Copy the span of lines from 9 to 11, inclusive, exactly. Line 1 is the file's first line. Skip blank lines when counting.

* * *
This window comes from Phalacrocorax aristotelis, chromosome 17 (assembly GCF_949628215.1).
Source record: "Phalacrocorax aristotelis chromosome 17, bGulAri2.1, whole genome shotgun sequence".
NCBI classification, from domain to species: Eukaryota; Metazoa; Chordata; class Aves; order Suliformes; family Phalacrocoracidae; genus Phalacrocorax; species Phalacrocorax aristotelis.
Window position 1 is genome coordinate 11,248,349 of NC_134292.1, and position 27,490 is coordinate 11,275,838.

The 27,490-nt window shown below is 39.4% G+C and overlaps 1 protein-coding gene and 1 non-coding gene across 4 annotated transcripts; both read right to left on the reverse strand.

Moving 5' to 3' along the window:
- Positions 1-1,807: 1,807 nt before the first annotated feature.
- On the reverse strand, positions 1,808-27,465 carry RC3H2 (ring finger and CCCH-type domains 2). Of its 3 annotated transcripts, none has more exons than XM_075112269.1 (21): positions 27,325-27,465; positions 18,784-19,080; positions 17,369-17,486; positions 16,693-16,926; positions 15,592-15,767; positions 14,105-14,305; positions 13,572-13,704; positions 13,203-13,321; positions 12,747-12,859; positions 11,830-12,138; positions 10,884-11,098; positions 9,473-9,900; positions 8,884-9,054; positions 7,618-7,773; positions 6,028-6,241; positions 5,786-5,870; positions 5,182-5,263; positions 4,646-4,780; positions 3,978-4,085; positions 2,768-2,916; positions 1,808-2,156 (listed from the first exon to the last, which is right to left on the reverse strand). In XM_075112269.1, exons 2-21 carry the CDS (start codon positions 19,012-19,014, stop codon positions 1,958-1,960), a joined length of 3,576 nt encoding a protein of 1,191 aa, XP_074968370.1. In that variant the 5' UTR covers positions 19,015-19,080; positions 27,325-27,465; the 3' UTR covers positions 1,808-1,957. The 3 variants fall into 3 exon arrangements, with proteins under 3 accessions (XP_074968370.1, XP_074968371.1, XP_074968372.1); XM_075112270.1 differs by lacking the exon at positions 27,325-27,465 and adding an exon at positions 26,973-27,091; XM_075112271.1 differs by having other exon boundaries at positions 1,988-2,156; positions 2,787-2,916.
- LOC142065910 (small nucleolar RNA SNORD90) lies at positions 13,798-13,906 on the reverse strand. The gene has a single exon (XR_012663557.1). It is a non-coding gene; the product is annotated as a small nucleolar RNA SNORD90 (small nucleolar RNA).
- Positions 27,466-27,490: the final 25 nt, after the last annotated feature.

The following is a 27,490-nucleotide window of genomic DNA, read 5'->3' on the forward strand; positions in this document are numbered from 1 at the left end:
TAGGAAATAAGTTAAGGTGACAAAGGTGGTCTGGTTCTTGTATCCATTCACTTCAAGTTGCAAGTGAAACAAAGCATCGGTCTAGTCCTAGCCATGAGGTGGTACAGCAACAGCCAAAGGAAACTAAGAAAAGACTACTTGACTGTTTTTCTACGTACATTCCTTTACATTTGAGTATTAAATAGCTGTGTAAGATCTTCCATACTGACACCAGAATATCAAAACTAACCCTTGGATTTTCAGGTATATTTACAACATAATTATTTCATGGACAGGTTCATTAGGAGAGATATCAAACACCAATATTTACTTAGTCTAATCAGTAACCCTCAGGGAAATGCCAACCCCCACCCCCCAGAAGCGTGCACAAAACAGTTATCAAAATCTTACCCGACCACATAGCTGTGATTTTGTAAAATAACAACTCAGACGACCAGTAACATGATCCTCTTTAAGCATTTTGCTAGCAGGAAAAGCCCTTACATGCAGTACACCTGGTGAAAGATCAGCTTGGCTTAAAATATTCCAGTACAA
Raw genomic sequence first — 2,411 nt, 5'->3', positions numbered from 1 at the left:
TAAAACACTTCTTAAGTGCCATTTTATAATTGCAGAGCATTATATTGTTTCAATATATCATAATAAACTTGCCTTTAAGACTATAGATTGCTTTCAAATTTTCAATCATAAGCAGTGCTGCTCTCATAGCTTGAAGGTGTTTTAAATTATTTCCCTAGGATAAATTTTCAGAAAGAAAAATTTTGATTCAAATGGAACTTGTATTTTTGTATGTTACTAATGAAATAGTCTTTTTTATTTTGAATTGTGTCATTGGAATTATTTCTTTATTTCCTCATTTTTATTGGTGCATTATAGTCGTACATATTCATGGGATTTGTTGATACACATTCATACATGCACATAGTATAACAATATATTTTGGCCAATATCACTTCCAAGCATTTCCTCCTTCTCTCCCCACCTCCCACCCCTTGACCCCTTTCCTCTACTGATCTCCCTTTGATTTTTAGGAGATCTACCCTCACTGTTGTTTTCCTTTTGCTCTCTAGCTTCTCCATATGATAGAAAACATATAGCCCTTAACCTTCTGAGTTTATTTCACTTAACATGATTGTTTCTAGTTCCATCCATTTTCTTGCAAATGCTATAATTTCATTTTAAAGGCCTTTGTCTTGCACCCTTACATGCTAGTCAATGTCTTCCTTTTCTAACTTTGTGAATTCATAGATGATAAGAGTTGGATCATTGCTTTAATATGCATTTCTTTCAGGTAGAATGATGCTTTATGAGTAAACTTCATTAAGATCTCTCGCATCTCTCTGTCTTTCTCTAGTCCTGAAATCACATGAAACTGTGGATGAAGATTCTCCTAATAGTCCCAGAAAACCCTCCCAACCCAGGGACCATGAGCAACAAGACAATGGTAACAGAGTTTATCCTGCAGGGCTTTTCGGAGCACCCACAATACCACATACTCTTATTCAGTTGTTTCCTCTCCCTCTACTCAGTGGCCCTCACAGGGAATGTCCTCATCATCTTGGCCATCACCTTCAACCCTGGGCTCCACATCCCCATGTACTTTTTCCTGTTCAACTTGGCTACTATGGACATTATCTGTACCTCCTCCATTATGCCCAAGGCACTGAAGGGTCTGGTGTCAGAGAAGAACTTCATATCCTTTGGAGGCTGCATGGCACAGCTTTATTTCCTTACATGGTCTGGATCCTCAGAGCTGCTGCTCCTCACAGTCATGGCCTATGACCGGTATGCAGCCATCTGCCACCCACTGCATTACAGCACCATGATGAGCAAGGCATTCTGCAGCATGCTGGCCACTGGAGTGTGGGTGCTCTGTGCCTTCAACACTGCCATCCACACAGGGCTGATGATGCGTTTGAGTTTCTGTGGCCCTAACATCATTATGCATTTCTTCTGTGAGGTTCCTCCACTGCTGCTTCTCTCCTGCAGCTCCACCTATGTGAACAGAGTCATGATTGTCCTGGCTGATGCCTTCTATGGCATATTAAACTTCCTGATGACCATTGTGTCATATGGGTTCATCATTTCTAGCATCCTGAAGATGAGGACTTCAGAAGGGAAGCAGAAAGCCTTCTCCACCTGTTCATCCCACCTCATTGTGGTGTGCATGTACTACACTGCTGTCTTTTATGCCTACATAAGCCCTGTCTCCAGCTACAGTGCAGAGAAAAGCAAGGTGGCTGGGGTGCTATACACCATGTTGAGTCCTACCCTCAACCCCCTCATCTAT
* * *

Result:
- LOC142065910 (small nucleolar RNA SNORD90) lies at positions 13,798-13,906 on the reverse strand. The gene has a single exon (XR_012663557.1). It is a non-coding gene; the product is annotated as a small nucleolar RNA SNORD90 (small nucleolar RNA).
- Positions 27,466-27,490: the final 25 nt, after the last annotated feature.

The following is a 27,490-nucleotide window of genomic DNA, read 5'->3' on the forward strand; positions in this document are numbered from 1 at the left end: